RESILIENT - planning for maternity care after the COVID-19 pandemic

 

The RESILIENT study aims to find out how the COVID-19 pandemic has affected maternity services in order to reduce inequalities in maternity care in the future.

 

The COVID-19 pandemic affected the ways in which many people could access and use maternity services with significant impact for healthcare professionals, pregnant women and their birth partners. This included changes being made to the way in which maternity services were used by women, such as virtual rather than in-person appointments and monitoring of blood pressure and glucose levels at home.

As maternity services try to adapt and develop after the pandemic, it is important to know whether these changes increased or decreased existing inequalities in maternity care so that future plans for services can be developed with a more complete picture of how best to reduce inequalities in maternity care for the greatest number of people.

The study aims to do this by analysing existing maternity data and carrying out interviews with women and families, healthcare professionals, health service leaders and policymakers to gather evidence about how maternity services have changed during COVID-19. A patient and public involvement advisory group is working with the research team throughout the study to help co-produce and share the reports of the findings to make sure that they have maximum impact on policy.

More Information

Why do we need this research?

Inequalities in social and economic conditions before the COVID-19 pandemic contributed to the unequal experiences and outcomes around healthcare for individuals from different communities, so it is important to understand whether experiences of NHS maternity care are similarly unequal. The pandemic affected the ways in which many people could access and use maternity services, with significant impact for healthcare professionals, pregnant women and their birth partners, and it is unclear whether these changes have increased or decreased inequalities for those using these services.   

 

What are the aims of this study?

The study will examine the impact that the COVID-19 pandemic has had on the way maternity services are delivered and the health and wellbeing of mothers, babies and families relating to these service changes. The overarching aim is to inform policymakers, commissioners and service managers can develop a fairer and more robust maternity service post-pandemic to reduce inequalities in maternity care.

The service changes of particular interest are virtual maternity care conducted by video link or telephone, mothers monitoring their own blood pressure or blood glucose levels and COVID-19 vaccination. Across these three areas, the study will see whether service changes increased or decreased existing inequalities in maternity care, paying particular attention to women and families from minority ethnic groups and those who experienced complicated pregnancies.

  

What will the researchers do?

The study consists of three different pieces of work (‘work packages’).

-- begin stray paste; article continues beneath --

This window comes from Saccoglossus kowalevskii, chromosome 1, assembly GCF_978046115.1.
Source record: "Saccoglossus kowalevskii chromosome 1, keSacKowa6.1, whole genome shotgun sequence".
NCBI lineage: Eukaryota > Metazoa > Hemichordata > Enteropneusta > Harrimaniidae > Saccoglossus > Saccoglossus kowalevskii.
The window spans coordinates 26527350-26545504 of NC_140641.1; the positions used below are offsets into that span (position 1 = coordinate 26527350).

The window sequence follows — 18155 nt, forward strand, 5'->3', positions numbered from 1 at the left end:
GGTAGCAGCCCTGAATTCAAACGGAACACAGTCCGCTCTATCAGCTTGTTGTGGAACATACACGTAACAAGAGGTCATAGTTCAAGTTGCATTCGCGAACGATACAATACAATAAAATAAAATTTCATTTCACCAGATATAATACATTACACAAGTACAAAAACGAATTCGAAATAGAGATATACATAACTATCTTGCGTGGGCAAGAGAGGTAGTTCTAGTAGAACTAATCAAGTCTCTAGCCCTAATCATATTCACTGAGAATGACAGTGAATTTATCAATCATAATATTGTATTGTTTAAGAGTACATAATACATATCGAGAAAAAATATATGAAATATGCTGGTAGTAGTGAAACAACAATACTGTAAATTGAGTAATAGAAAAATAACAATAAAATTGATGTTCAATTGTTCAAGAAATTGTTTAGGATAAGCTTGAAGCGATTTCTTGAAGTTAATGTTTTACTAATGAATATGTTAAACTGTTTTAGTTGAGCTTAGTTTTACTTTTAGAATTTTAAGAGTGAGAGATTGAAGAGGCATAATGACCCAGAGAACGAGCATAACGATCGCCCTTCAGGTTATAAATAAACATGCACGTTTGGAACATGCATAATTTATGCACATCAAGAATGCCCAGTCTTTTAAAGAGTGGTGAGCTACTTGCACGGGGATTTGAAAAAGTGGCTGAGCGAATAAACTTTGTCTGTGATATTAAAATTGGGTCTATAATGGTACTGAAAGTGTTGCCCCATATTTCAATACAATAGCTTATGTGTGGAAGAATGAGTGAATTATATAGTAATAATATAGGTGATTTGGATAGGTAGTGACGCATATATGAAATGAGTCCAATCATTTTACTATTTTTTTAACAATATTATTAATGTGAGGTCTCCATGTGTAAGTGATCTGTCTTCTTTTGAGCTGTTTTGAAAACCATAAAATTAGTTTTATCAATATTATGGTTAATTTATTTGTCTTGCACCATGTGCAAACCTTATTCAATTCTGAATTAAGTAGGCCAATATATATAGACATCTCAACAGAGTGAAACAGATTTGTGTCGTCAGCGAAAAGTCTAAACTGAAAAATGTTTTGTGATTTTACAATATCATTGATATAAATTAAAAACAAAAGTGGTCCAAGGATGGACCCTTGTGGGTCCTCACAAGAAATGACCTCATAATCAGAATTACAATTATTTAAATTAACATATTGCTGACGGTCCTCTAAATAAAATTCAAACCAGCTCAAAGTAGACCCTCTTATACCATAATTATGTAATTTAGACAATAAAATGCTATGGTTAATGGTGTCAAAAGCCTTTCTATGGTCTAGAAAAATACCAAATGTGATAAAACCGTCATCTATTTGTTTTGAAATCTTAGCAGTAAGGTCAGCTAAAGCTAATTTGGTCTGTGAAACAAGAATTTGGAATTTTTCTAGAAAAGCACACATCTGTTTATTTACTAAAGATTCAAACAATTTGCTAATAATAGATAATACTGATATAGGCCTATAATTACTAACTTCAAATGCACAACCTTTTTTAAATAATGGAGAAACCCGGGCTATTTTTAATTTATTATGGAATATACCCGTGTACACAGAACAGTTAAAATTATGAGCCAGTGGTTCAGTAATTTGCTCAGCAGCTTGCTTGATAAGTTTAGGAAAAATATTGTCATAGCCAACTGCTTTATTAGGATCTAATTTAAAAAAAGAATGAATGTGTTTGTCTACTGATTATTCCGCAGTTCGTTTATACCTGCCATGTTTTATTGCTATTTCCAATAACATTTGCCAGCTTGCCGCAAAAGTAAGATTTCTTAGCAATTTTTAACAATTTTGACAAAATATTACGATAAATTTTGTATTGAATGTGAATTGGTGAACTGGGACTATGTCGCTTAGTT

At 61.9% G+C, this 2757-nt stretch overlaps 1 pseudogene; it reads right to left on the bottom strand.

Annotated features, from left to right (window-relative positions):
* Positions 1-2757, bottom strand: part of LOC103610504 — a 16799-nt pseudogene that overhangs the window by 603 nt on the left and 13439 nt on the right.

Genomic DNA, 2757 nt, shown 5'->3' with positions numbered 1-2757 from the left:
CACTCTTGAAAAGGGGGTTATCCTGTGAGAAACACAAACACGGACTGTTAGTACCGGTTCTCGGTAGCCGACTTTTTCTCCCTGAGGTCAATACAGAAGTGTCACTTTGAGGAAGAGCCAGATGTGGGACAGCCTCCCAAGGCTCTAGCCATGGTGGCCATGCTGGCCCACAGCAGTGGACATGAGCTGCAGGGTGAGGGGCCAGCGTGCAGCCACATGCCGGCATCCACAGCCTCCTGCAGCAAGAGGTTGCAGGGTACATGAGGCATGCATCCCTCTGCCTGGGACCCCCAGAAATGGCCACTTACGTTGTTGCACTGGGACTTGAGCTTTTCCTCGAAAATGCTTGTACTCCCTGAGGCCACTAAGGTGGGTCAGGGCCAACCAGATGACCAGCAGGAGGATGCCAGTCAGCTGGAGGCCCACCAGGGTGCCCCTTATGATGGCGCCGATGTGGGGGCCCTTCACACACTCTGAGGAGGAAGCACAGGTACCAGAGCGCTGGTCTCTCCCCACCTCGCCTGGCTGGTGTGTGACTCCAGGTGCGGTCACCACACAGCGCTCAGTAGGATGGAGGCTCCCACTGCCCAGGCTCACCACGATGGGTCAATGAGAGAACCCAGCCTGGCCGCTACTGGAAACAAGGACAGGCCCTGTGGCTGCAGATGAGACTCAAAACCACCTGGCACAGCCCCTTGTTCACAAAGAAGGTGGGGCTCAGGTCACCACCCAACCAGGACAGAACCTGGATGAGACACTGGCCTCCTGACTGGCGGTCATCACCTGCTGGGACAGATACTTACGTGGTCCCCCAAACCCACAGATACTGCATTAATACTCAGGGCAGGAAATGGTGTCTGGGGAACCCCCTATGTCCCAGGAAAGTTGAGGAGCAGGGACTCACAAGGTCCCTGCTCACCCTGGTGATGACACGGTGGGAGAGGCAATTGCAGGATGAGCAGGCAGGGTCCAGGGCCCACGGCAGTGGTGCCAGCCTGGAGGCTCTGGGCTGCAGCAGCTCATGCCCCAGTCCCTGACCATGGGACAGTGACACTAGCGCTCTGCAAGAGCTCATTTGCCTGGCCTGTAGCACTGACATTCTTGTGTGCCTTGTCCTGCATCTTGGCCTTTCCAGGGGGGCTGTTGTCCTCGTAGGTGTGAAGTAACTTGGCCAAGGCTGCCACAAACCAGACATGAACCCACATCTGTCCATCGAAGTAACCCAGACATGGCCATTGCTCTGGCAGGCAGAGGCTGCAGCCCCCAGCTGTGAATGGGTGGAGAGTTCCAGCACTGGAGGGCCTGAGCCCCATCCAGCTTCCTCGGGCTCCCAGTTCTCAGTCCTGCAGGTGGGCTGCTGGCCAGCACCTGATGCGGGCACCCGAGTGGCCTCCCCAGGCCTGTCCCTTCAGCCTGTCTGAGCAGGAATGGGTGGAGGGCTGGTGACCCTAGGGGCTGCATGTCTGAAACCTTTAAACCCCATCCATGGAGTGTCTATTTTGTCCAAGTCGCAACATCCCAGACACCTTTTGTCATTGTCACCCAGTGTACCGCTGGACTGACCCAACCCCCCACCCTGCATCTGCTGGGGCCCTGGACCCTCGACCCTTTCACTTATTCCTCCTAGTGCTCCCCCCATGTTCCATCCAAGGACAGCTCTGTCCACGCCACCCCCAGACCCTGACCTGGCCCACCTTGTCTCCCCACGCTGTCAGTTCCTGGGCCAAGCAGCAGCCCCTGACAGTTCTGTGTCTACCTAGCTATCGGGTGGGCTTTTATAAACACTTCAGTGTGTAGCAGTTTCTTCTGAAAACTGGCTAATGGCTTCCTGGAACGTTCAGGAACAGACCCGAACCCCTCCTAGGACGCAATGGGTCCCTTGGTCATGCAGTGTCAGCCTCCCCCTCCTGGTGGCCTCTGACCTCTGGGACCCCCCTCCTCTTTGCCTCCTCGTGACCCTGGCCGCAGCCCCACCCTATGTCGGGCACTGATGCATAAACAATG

Work package 1 will use existing maternity and mental health records, collected as part of care in south London. These include details of how maternity care changed in the pandemic, such as virtual care, mothers monitoring their own blood pressure, and acceptance of COVID-19 vaccination. This will allow researchers to compare changes in care and the consequences of this for different groups.

Work Package 2 will collect more information from across the UK. It will do this in two ways. Firstly, the researchers will undertake interviews with women and families from minority ethnic groups and those who experienced complicated pregnancies, and health service leaders and policymakers, to gather views on the changes to maternity services that have occurred and their effects on maternity care. Secondly, those women who are also using the King’s College London COVID Symptom Study app will be invited to join the COVID Symptom Study Biobank and share their views on COVID-19 vaccination, pregnancy outcomes and mental health.

Lastly, Work Package 3 will consist of ‘listening events’ held in each of the four UK nations, and a national ‘Policy Lab’ workshop, to involve women and families, healthcare professionals and policymakers in developing a plan to shape future maternity services by working together to agree recommendations for future policy and action.

A patient and public involvement advisory group is working with the research team throughout the study. They will help the researchers produce plain-language reports and share the findings locally, regionally, and nationally across the UK, through webinars, social media and online.

 

What do we expect the study to find?

This work will inform the care of more than 600,000 UK pregnant women each year, and at least as many who are planning pregnancies. The aim is to make improvements in maternity care and services for maternity service-users (including partners and family members), NHS maternity care commissioners and providers, policymakers and implementers of digitally-enabled care and commercial innovation and more cost-effective care and/or lower costs.

 

Additional information:

Lead researcher – Professor Laura Magee

Institution – King’s College London

Funder – National Institute for Health Research (NIHR)

Duration – November 2021 – October 2023

 

For more information please visit the RESILIENT study website.

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